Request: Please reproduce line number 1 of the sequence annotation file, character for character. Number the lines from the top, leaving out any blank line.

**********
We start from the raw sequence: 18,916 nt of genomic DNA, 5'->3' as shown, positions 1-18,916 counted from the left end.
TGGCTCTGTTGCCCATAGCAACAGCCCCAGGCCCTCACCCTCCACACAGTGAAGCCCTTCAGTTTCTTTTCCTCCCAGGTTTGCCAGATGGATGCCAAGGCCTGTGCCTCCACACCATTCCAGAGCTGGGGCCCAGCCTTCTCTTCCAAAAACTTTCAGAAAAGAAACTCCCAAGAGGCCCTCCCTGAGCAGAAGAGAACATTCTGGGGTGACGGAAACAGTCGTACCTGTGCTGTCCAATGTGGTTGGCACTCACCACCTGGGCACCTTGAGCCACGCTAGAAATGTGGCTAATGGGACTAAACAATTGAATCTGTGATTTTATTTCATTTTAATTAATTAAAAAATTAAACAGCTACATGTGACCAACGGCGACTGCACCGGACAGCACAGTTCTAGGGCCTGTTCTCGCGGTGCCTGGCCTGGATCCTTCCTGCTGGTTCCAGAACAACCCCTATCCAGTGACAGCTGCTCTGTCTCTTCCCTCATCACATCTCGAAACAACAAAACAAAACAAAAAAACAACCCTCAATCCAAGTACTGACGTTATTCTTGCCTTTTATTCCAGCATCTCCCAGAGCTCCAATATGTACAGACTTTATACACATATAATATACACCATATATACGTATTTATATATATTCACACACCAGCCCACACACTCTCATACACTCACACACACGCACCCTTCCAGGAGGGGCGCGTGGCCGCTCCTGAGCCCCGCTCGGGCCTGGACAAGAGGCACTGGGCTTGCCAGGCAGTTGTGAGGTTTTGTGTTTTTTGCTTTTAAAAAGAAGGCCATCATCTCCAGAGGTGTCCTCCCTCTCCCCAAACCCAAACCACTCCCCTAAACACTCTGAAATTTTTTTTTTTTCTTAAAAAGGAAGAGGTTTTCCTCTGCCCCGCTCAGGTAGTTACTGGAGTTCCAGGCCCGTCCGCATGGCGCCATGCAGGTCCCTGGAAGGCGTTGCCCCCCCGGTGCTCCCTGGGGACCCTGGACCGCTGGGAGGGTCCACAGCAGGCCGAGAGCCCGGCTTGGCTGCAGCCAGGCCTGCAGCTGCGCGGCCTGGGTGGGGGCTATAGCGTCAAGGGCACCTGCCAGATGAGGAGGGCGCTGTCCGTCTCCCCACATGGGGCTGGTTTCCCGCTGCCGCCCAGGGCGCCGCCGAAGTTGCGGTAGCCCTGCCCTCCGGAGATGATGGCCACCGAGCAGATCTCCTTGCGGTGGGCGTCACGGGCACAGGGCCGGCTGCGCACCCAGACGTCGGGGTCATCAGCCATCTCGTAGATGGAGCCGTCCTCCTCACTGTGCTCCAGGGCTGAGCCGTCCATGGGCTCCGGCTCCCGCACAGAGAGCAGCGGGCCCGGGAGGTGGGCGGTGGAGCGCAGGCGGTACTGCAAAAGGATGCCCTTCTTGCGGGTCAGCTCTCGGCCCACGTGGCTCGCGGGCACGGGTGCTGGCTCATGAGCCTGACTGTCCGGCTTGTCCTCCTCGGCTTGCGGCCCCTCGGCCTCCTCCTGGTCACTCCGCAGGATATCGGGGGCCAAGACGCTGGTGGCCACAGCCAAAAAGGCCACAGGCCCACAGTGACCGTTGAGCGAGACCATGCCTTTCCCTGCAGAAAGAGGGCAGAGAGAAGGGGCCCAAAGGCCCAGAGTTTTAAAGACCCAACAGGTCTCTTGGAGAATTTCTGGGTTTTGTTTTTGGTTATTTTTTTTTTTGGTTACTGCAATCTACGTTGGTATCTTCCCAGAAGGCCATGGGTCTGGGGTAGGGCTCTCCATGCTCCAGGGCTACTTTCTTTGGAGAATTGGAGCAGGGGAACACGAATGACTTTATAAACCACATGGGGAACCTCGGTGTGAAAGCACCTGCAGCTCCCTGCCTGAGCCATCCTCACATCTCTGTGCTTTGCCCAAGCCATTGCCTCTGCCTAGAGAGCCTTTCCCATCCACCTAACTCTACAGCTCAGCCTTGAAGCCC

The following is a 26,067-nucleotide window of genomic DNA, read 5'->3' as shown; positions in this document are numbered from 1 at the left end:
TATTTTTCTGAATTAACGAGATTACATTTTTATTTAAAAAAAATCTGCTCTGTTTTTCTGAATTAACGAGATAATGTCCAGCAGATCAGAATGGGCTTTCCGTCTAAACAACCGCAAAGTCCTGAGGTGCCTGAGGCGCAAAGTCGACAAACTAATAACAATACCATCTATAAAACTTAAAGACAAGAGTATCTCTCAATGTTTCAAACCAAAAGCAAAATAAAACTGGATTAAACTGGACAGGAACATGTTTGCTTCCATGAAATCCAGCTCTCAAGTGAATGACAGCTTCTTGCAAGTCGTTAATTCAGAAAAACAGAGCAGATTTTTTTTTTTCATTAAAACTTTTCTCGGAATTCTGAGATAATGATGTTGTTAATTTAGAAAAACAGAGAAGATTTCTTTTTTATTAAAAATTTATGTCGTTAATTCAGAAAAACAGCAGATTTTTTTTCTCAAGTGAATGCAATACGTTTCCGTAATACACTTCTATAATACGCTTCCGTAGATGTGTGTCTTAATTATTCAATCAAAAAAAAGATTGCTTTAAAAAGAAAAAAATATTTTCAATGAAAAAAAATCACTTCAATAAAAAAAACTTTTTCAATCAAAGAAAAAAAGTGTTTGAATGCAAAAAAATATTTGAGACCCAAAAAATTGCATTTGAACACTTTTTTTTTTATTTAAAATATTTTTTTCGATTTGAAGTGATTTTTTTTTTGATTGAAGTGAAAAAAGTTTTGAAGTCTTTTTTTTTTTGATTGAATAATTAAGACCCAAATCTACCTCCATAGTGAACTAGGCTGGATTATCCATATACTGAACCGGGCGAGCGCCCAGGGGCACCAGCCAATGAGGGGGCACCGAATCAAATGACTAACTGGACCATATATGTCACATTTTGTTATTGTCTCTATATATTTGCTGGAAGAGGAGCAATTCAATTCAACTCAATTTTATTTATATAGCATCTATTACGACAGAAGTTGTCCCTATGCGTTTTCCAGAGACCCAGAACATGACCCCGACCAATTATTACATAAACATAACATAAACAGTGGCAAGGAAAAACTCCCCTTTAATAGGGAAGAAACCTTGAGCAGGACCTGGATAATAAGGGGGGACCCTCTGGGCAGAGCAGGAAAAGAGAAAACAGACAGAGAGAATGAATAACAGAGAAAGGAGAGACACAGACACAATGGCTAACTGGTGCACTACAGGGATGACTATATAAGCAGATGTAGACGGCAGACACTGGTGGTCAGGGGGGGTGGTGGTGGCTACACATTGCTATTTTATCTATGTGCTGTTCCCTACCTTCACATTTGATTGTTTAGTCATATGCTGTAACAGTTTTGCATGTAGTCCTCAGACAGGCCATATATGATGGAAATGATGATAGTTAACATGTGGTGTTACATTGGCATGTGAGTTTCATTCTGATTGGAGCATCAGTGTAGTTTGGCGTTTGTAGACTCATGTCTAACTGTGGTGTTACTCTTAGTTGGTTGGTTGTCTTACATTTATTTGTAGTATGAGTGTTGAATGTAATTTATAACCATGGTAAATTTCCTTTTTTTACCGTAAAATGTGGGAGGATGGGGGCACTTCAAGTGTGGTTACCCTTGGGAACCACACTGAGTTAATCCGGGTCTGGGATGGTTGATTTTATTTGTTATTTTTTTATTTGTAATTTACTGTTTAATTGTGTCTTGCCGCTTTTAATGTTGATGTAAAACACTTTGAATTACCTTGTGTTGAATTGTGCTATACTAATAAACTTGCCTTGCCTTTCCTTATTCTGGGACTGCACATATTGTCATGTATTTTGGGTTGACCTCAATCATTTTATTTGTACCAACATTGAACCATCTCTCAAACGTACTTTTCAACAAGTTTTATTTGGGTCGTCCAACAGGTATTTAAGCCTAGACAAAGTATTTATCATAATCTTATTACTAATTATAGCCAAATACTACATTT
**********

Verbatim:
We start from the raw sequence: 18,916 nt of genomic DNA, 5'->3' as shown, positions 1-18,916 counted from the left end.